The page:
Teva acquires Cephalon in $6.8 billion deal

By David Sell

Two pharmaceutical companies with big footprints in the Philadelphia area joined forces Monday to ward off an unwanted out-of-towner.

Teva Pharmaceutical Industries Ltd. is based in Israel but has long operated prominently in this area. On Monday, it acquired Cephalon Inc., of Frazer, in a $6.8 billion deal announced by both companies.

Cephalon was trying to ward off a hostile-takeover attempt by Valeant Pharmaceuticals International, which has headquarters in the Toronto suburb of Mississauga. Valeant’s offer of $73 a share was trumped by Teva’s offer of $81.50 a share.

In a morning conference call with analysts, executives from both companies said they were familiar with each other and had discussed the possibility of an acquisition in the past. Valeant had prompted them to quickly revisit the topic, they said.

Does it matter that they traverse the same crowded highways in Chester County and Montgomery County? (Teva’s North American headquarters is in North Wales.)

“It does not,” Cephalon chief executive officer Kevin Buchi said in a phone interview. “For Cephalon, it was about maximizing value, which is our fiduciary responsibility. This deal is absolutely consistent with that. And for our employees and patients, the outcome is also favorable.”

Everything is relative, though, and for now the deal likely will put two sets of employees on edge.

Valeant might have cut more out of Cephalon, since Valeant CEO J. Michael Pearson said that he thought research and development was a bad gamble and that Cephalon’s pipeline was weak. Conversely, Teva executives said they wanted Cephalon’s pipeline to help them become a more balanced company, less reliant on generic drugs.

So it was the lesser of two evils for Cephalon employees? “You got it,” said one worker on the Cephalon campus Monday, declining to give his name.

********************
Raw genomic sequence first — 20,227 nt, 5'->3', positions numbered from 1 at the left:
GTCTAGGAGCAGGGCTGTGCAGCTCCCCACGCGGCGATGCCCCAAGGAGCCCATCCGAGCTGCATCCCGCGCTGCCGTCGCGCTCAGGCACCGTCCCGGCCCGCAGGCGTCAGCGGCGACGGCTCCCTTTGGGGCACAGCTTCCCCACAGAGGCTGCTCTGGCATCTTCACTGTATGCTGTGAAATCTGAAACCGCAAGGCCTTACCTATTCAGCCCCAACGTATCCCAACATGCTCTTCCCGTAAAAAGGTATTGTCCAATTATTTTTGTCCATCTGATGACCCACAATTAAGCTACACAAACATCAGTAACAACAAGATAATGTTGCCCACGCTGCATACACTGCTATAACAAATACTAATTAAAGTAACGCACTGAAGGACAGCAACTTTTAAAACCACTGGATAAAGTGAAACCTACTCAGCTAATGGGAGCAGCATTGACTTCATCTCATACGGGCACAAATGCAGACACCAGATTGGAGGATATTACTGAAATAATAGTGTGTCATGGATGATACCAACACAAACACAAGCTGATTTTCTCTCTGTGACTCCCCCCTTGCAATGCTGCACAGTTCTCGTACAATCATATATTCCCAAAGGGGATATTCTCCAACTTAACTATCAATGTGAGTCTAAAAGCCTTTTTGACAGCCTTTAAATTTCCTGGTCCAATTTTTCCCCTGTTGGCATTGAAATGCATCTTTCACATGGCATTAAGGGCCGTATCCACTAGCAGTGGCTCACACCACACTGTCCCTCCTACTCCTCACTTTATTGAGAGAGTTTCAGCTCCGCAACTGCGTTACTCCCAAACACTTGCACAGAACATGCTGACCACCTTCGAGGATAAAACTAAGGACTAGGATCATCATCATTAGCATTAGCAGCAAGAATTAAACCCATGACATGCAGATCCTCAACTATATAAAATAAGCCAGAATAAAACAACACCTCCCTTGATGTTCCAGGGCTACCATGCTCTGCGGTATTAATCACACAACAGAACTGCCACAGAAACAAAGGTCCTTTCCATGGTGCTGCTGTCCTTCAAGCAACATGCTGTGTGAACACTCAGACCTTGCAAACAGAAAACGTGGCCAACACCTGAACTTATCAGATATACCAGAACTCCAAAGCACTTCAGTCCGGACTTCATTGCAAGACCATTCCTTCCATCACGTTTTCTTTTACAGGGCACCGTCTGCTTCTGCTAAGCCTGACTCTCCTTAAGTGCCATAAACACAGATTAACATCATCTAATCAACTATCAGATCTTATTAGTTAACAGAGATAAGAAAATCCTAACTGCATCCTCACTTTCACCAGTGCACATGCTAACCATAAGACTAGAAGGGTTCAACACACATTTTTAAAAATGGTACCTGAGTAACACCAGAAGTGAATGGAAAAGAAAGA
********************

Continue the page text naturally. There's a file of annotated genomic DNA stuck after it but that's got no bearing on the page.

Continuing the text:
Still, Teva executives said in the analysts call, they see $500 million in cost synergies by the end of 2013, which often translates into job cuts. As Teva’s Americas CEO Bill Marth said in the conference call, there is “overlap.” He noted later that local Teva workers also were concerned, but he tried to ease fears.

“Teva has 40,000 employees around the world, so if we make a change, it doesn’t mean it will be in Philadelphia,” Marth said in an interview, neither specifying areas that might be cut nor denying that some would be. “Together, we can create something far better than we can apart.”

Nasdaq traders seemed to agree. Teva finished the day up $1.54 at $47.27, while Cephalon rose $3.09 to $80.11. The $81.50 offer was a 39 percent premium on Cephalon’s stock price on March 29, the last closing price before the Valeant offer was announced.

Teva said the combined companies would have about $7 billion in sales. The deal would be made with cash on hand, lines of credit, and through the public debt market, Teva said.

Valeant’s Pearson said in a statement: “As Cephalon stockholders ourselves, with over a million shares owned, we will benefit from this transaction without participating further in the process.”

Not everyone is so sure the deal will benefit the area immediately around the Cephalon headquarters.

Just over a hill is Great Valley High School. “Cephalon was always a sponsor of school events,” principal Dan Goffredo said. “They sponsor our Desmond Hotel project, and when we needed additional parking for events, they were always cooperative.”

The Desmond Hotel in Malvern gave about 100 Great Valley students per year exposure to the reality of the business world. They learned about leadership, teamwork, and more, with the idea that the hotel would let them run the place for one night (with supervision). Students practiced sales presentations in front of Cephalon executives, and the company sponsored scholarships. The year-end banquet was Sunday.

“Cephalon has been a wonderful corporate partner,” said Carol Miller, the hotel’s marketing chief, who added that the company had discussed helping with building a new fire station nearby.

Miller is a bit worried now: “It’s different when someone has a headquarters here.”

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